Today I had planned to make an overdue spring scouting visit to the agricultural areas south and east of Lake Okeechobee and escape from all those brightly colored migrant warblers, tanagers, and buntings near the coast, but it turned into a good day of birding despite my contrarian efforts.  Among the highlights were four Buff-breasted Sandpipers at two locations and two White-rumped Sandpipers.  The White Rumped Sandpipers were in a rice field about a mile south of the Barn Owl Grove.  The first Buff-breasted Sandpiper was west of “Roth Sod Road” and the other three were in the King Ranch Sod Fields east of US 27.

I arrived at the Barn Owl Grove before dawn and was able to get good looks at least two Barn Owls as well as an adult Bald Eagle, Merlin, and about seven Yellow-crowned Night-Herons.  The rice fields that begin just south of the grove were recently planted and flooded, allowing good views through the sparse growth.  They held several hundred shorebirds, mostly in alternate plumage.  The most numerous were Stilt Sandpipers, Lesser Yellowlegs, and Least Sandpipers, along with lesser numbers of Long-billed Dowitchers, Solitary Sandpipers, and Semipalmated Plovers, and a few Semipalmated Sandpipers and Greater Yellowlegs.  Surprisingly there was only on “flyover” Black-necked Stilt.  The White-rumped Sandpipers were near the south end in the section closest to the road.  The Barn Owl Grove is located across the Miami Canal from the west end of CR 817 about seven miles west of US 27 south of South Bay, to get across the canal turn right at the T and cross to the bridge about a ha!
 lf a mile to the north.  It can also be reached via the road that runs south from US 27 along the west side of the Miami Canal.

My next destination was the Belle Glade Marina and Campground where with the low lake level and a major event going on I spent little time.  The highlights of a drive around the marsh impoundment that was almost entirely dry as was the perimeter canal were a Limpkin, about 55 Black-necked Stilts, and 8 Purple Swamphens.  Extensive mud flats were visible in the distance on Lake Okeechobee but were well beyond scope range.  It looks like they have finally reopened the campground, which was closed because of damage from the hurricanes the year before last.

From there I went to “Roth Sod Road” (not its official name but what is on the only sign marking it) which goes south from 880 about 6.6 miles east of Browns Farm Road which also goes south from 880 and is about 5.8 miles east of the intersection with 80 in Belle Glade.  The Buff-bellied Sandpiper was with some Black-bellied Plovers in the sod fields on the west side of the road a half-mile south of the turnoff from 880.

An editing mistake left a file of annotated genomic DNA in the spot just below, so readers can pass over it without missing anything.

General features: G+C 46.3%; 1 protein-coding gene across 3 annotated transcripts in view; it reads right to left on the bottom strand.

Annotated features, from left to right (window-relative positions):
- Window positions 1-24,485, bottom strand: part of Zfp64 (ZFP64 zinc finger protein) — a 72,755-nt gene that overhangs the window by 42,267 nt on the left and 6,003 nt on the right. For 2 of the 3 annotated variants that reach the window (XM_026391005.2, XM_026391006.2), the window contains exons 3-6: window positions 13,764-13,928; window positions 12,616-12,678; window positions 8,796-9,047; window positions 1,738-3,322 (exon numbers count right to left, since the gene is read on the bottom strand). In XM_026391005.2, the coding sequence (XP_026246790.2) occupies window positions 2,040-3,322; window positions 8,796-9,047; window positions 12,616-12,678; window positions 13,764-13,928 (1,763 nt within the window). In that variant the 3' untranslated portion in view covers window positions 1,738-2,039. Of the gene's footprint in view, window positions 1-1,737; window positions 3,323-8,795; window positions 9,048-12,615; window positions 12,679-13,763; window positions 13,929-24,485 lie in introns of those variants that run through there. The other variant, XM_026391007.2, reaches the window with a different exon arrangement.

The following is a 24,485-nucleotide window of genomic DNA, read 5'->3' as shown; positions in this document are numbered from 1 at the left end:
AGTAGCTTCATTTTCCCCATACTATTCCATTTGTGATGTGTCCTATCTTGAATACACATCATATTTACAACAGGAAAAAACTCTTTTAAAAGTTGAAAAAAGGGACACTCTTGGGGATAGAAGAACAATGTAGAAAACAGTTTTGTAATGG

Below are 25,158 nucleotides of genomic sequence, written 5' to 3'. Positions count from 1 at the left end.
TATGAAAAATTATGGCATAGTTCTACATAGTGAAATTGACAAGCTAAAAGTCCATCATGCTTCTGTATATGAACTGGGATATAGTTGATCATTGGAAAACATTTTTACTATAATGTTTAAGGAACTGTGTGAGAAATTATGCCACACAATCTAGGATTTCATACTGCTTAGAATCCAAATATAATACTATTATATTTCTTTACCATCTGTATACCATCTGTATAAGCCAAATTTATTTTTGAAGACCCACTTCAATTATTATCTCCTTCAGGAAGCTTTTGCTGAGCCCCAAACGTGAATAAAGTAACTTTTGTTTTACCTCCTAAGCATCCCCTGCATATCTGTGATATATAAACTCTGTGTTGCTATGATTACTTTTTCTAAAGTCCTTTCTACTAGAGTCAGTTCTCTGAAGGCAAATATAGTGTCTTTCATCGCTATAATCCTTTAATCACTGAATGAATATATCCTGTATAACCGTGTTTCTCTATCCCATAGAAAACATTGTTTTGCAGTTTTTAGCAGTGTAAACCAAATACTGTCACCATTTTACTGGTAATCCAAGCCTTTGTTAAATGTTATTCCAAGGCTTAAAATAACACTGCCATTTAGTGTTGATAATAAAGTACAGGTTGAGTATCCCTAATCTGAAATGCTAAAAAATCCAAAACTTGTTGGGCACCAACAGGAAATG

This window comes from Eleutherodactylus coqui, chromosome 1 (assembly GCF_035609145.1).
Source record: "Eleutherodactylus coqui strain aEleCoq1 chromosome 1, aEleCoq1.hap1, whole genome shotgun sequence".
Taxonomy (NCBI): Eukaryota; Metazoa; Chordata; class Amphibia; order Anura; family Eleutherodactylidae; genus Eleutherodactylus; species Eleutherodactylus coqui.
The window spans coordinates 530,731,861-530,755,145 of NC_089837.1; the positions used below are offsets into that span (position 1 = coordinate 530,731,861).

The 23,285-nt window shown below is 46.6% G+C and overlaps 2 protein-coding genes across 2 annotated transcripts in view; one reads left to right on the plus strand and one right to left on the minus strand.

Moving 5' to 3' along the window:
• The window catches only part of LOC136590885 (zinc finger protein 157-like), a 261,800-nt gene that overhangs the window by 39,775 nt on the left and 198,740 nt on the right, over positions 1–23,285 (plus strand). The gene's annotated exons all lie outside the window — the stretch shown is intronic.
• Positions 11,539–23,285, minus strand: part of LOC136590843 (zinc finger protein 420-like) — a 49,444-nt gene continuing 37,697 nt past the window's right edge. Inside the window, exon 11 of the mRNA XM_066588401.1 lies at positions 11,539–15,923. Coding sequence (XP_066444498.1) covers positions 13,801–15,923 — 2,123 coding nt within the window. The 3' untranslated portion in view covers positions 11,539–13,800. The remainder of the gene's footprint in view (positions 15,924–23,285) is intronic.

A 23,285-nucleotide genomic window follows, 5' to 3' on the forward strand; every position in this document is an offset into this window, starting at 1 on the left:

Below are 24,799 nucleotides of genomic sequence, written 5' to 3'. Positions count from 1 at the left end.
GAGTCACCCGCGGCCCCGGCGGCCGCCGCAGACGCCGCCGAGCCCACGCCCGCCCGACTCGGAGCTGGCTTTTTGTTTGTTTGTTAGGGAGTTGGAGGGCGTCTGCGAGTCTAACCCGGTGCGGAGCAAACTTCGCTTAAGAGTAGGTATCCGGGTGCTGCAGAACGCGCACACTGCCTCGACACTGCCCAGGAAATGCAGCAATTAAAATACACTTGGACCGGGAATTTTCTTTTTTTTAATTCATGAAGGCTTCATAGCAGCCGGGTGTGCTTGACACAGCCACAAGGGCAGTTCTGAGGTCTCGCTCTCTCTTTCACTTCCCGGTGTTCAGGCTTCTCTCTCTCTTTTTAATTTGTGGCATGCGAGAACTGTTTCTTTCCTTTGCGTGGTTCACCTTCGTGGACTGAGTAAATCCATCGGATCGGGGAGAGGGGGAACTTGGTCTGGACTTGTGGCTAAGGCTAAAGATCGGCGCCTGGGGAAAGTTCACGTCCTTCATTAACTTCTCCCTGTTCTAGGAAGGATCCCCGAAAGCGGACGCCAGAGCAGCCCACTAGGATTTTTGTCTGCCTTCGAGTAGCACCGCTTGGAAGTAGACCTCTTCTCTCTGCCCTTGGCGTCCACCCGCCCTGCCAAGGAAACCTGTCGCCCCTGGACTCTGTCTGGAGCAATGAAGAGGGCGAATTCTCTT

A check of Browns Farm Road on the way back to Belle Glade turned up little besides a flock of about 200 mostly male Bobolinks just south of a microwave tower about 7 miles south of 880.

The other three Buff-bellied Sandpipers were in the King Ranch Sod Fields across the canal on the east side of US 27 south of South Bay a couple of miles south of the CR 827 intersection.  They were with Black-bellied Plovers near the back of the first field east of the tattered banana clump between two gates at the south end of the sod fields.  Coming from the south on US 27 there is a prominent microwave tower about fifteen miles north of the Broward/Palm Beach County line, I usually cross the bridge on the right 3.4 miles north of the tower and the sod fields begin a little over a mile further to the north.  There are also sod fields around the microwave tower but they held little this afternoon besides a few Black-bellied Plovers and Eastern Meadowlarks.

The last notable sighting of the day was a Peregrine Falcon hunting low between the canal and the road along US 27.  

To wrap things up, four Northern Harriers were seen in various locations during the day, none of which were adult males and all of which were in what looked to be faded plumage.  There were swallows around for most of the day and while I didn't spend much time studying them they appeared to be mostly Tree Swallows with only a few Barn Swallows.  All the locations mentioned are on DeLorme page 108 except for the Barn Owl Grove, which is on page 107.

Bryant Roberts
Davie, Fl

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